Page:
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Jen White-Johnson          

Artist, Designer, Educator & Disability Rights Activist

Jen White-Johnson (she/they) is a distinguished Afro-Latina artist, activist, designer, and educator, whose creative expressions delve into the intersection of content and caregiving. With a profound focus on reshaping ableist visual culture, White-Johnson, an artist-educator grappling with Graves disease and ADHD, brings a heart-centered and electric approach to disability advocacy.

Her invaluable contributions to these movements manifest through powerful and dynamic art and media that simultaneously educate, bridge divergent worlds, and envision a future reflective of her Autistic son's experiences. White-Johnson's activism extends to collaborations with notable brands and art spaces, including Coachella, Target, and Adobe, both in print and digital realms.

Her photography and design work have gained recognition in esteemed publications such as Art in America, Juxtapoz Magazine, AfroPunk, and she has contributed insightful essays to publications like "After Universal Design: The Disability Design Revolution" and "An Anthology of Blackness." Notably, White-Johnson's work is permanently archived at The Metropolitan Museum of Art and the National African American Museum of History and Culture in DC.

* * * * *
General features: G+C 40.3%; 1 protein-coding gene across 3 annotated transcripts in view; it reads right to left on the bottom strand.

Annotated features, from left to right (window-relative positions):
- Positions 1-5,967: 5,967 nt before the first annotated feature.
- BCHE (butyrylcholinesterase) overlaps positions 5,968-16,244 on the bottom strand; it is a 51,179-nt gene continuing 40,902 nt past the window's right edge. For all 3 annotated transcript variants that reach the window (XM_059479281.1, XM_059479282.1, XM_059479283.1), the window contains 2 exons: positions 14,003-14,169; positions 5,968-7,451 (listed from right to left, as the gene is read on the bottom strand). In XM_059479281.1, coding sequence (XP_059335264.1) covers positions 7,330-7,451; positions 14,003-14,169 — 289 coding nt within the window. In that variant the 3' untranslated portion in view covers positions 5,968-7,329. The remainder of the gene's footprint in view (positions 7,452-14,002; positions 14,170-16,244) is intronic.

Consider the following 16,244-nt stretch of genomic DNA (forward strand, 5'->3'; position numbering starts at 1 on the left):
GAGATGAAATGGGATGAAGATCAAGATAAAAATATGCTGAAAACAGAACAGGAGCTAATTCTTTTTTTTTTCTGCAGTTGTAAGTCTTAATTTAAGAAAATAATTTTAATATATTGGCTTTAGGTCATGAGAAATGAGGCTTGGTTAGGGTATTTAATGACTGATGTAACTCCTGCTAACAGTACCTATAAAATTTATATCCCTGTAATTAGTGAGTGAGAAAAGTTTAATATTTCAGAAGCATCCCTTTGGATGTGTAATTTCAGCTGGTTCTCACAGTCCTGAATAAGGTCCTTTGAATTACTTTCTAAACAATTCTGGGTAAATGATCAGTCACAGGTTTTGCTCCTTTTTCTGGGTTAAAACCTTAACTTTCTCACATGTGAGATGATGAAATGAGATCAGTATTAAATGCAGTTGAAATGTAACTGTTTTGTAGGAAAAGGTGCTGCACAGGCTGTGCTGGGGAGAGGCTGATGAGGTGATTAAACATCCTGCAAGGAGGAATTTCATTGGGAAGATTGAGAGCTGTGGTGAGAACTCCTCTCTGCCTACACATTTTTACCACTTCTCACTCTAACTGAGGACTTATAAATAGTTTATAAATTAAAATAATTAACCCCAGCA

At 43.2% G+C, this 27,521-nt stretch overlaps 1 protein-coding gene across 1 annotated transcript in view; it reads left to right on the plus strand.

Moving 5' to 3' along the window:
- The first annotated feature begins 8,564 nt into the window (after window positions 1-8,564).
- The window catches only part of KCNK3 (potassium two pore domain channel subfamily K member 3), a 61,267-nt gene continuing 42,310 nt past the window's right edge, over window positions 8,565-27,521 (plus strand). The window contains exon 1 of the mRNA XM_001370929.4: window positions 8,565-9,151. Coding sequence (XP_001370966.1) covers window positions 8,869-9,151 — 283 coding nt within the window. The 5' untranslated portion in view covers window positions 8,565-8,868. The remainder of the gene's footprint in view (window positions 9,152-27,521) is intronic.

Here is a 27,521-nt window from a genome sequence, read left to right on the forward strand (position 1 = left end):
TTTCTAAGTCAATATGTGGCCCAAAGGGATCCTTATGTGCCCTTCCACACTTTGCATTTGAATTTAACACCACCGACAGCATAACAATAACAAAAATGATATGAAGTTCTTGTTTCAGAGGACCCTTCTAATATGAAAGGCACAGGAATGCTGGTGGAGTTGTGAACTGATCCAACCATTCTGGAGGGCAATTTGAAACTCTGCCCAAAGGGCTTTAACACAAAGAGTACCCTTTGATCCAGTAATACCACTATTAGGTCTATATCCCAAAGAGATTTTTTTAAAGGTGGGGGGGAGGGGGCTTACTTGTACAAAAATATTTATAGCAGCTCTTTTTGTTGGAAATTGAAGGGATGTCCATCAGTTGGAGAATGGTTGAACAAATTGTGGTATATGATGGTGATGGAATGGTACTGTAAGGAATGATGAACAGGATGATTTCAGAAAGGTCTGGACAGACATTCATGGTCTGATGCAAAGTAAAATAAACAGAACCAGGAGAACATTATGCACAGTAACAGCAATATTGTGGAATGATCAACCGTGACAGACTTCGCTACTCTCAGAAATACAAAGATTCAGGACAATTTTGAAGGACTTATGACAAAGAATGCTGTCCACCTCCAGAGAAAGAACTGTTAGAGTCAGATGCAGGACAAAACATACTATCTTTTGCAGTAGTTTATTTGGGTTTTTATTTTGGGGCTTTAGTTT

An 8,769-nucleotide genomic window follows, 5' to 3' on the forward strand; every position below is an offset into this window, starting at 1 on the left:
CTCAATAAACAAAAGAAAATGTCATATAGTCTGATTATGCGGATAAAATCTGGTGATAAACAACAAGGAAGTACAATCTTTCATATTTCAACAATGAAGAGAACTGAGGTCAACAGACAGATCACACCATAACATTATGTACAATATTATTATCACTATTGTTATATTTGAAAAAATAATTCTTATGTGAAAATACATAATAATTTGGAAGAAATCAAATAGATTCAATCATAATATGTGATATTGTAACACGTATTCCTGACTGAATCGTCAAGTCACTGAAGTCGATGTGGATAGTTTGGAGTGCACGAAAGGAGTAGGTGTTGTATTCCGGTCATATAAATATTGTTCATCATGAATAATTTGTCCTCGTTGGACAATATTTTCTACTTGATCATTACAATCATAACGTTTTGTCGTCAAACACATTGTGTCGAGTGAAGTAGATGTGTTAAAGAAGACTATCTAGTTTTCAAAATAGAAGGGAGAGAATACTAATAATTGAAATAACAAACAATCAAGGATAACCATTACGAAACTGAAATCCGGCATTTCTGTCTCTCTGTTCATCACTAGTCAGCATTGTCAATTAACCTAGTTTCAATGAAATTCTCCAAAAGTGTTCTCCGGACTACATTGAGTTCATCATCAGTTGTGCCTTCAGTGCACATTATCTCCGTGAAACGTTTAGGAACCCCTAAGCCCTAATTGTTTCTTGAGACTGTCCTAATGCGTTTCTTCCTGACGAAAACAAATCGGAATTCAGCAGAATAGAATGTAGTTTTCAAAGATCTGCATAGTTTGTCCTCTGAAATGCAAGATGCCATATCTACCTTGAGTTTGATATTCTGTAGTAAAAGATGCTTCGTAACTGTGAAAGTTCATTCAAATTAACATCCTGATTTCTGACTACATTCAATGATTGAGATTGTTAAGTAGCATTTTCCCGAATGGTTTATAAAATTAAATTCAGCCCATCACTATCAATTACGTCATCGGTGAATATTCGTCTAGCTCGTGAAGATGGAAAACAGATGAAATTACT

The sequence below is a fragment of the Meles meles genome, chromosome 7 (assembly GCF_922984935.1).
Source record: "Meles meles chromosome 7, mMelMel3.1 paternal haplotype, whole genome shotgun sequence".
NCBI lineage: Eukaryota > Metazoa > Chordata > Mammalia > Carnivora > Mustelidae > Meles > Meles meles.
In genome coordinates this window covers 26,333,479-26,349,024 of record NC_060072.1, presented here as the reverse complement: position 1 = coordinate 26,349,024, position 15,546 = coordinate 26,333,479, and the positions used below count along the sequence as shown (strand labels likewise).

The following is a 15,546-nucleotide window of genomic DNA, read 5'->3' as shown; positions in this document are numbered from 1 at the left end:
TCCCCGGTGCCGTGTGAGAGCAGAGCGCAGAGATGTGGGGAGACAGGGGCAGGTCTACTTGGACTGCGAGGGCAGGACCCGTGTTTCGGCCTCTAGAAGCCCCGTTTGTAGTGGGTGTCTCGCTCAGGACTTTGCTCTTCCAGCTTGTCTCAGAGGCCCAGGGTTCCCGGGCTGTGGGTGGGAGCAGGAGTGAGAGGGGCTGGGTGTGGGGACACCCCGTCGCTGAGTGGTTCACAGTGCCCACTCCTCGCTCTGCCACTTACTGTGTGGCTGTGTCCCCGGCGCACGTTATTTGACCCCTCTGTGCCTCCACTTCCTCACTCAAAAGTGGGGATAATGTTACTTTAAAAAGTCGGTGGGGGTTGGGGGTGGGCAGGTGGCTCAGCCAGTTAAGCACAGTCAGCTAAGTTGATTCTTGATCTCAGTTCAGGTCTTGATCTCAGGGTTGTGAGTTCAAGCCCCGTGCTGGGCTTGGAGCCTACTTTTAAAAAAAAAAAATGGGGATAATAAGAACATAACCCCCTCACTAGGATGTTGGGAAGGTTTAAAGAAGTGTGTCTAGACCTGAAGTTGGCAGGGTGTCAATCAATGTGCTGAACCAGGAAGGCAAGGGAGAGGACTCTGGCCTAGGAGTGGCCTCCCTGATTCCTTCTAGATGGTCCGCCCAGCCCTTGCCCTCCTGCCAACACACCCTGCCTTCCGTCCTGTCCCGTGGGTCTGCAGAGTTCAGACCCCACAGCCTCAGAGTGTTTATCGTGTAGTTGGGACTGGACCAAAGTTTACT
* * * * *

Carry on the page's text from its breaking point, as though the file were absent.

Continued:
White-Johnson holds a BA in Visual Art from The University of Maryland Baltimore County (UMBC) and a MFA in Graphic Design from the Maryland Institute College of Art, where she also imparts her knowledge as a current instructor, White-Johnson resides in Baltimore, MD, with her husband and son.

Speech Topics

  • Art & Design Activism
  • Neurodiversity, Disability, & Self Advocacy
  • Joy as an Act of Resistance
  • Mothering & Caregiving Communities
  • Zine and Collage Making

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